Ulysses S. Grant was keeping a wary eye on Joseph Johnston's army while at the same time maintaining a tight grip on Vicksburg, Mississippi. Grant praised Sherman's precautions, but then discussed Johnston's options and how they could be countered.
HEADQUARTERS DEPARTMENT OF THE TENNESSEE,
Near Vicksburg, June 29, 1863.
Major General WILLIAM T. SHERMAN, Comdg. Fifteenth Army Corps:
GENERAL: Your general order, blank number, is received. The dispositions you made are excellent. It will be impossible for Johnston to cross the Big Black River, north of the railroad, without being discovered and your troops ready for him. My only apprehensions are that Johnston, finding us so ready, may cover a movement south, and dash in at Baldwin's and south of that before troops can be got out to meet him. A move of this kind certainly could not be made for anything more than a diversion to relieve the Vicksburg garrison. It does not look to me as if Johnston would ever think of bringing his wagon train across Big Black River south of us. I had but little confidence in the blockading of the roads south of the Jackson road; something has been [done], however, and will help a little if Johnston should attempt to come in that way. Ord's cavalry watch all the ferries south of Baldwin's, and though they sometimes see rebel cavalry east of the river, yet they discover no signs of an attempt to cross.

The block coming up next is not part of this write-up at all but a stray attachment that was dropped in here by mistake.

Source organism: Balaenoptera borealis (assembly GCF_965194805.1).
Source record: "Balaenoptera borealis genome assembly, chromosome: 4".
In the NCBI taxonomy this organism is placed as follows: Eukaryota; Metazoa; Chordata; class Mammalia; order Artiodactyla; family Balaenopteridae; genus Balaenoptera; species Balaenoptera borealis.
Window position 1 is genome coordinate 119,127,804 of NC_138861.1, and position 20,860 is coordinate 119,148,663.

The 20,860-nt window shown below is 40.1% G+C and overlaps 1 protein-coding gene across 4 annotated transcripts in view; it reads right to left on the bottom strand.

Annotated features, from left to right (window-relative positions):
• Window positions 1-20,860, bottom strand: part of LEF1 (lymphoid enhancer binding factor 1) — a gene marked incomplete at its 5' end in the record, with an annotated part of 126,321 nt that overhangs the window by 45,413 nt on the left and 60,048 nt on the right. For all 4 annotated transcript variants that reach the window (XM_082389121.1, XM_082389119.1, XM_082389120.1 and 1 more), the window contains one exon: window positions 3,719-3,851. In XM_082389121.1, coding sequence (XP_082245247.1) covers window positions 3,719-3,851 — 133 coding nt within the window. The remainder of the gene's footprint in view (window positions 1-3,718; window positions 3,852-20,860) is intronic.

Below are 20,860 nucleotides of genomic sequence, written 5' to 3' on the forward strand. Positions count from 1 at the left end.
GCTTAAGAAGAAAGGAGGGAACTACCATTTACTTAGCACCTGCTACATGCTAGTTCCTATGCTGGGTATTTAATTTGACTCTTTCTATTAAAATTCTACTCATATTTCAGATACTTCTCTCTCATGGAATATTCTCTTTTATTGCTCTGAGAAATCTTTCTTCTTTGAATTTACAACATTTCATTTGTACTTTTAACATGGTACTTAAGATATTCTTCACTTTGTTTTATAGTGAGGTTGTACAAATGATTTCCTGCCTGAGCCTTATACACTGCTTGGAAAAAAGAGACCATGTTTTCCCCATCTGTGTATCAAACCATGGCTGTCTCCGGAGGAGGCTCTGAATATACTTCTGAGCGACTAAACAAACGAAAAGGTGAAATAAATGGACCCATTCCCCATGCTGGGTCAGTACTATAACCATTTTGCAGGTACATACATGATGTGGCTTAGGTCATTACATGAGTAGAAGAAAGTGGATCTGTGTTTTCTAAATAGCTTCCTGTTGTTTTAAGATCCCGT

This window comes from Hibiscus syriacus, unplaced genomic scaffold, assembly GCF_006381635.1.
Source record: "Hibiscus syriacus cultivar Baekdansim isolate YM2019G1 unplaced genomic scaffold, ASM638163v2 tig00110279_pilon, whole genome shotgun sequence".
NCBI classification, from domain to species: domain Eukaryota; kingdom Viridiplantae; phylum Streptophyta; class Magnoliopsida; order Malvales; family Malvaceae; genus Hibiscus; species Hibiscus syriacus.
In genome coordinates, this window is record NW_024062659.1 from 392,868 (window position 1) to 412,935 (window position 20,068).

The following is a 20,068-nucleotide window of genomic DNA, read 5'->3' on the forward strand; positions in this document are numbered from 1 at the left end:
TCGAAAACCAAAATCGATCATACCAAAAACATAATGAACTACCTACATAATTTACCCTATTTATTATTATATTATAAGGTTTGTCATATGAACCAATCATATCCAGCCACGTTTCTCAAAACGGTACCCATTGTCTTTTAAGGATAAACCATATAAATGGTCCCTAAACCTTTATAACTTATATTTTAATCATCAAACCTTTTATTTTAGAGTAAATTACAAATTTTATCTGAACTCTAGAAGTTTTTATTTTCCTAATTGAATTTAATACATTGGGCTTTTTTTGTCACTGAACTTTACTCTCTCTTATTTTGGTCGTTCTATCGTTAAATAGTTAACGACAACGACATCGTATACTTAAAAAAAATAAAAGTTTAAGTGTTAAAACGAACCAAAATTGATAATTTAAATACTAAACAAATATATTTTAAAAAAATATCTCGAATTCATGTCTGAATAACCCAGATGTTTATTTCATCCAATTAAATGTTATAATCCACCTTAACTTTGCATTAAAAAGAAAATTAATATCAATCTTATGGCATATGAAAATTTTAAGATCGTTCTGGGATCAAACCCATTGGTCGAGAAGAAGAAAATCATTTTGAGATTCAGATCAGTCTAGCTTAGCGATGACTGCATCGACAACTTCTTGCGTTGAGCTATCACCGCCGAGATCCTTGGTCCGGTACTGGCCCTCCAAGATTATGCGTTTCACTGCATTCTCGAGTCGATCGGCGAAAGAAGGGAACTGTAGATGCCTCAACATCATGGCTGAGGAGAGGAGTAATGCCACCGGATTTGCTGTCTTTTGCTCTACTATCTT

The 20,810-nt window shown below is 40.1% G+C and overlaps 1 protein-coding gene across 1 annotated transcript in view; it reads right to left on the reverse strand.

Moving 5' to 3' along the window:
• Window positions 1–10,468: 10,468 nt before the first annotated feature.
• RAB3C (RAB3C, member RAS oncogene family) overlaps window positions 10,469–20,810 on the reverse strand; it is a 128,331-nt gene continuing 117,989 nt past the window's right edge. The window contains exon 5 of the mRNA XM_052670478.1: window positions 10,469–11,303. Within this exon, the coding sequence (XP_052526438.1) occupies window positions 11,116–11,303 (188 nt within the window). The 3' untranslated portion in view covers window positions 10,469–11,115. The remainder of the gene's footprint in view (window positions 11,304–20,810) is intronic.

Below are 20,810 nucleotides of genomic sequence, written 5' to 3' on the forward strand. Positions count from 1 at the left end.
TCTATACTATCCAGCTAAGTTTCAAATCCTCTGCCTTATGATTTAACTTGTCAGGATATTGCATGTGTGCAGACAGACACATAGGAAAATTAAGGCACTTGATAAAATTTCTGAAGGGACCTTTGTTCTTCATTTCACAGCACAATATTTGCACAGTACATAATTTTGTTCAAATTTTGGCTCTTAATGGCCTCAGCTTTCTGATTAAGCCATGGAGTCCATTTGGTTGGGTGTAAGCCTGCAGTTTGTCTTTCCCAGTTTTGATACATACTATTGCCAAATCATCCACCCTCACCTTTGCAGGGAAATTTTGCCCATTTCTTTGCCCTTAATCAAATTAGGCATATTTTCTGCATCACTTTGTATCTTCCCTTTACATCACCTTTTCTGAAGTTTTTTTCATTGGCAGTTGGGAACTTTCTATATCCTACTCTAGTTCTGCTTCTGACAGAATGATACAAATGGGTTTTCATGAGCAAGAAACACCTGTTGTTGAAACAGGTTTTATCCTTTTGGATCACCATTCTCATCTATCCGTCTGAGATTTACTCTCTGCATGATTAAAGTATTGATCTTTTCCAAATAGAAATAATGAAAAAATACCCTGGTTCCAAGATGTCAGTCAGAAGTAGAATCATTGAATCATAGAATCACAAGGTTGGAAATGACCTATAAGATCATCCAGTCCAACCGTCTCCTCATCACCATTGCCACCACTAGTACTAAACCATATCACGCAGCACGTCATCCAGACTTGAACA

I sent out a scout, who traveled for some time east from Big Black River bridge and south of the railroad. He says no troops have gone south of the railroad. The same statement is made by a deserter from one of the Texas brigades stationed at Bolton Station; but this information is several days old. In the mean time Johnston may have changed his plans and the position of his troops half a dozen times. You need not fear, general, my tender heart getting the better of me, so as to send the secession ladies to your front; on the contrary, I rather think it advisable to send out every living being from your lines, and arrest all persons found within who are not connected with the army.
Very truly, yours,
U. S. GRANT.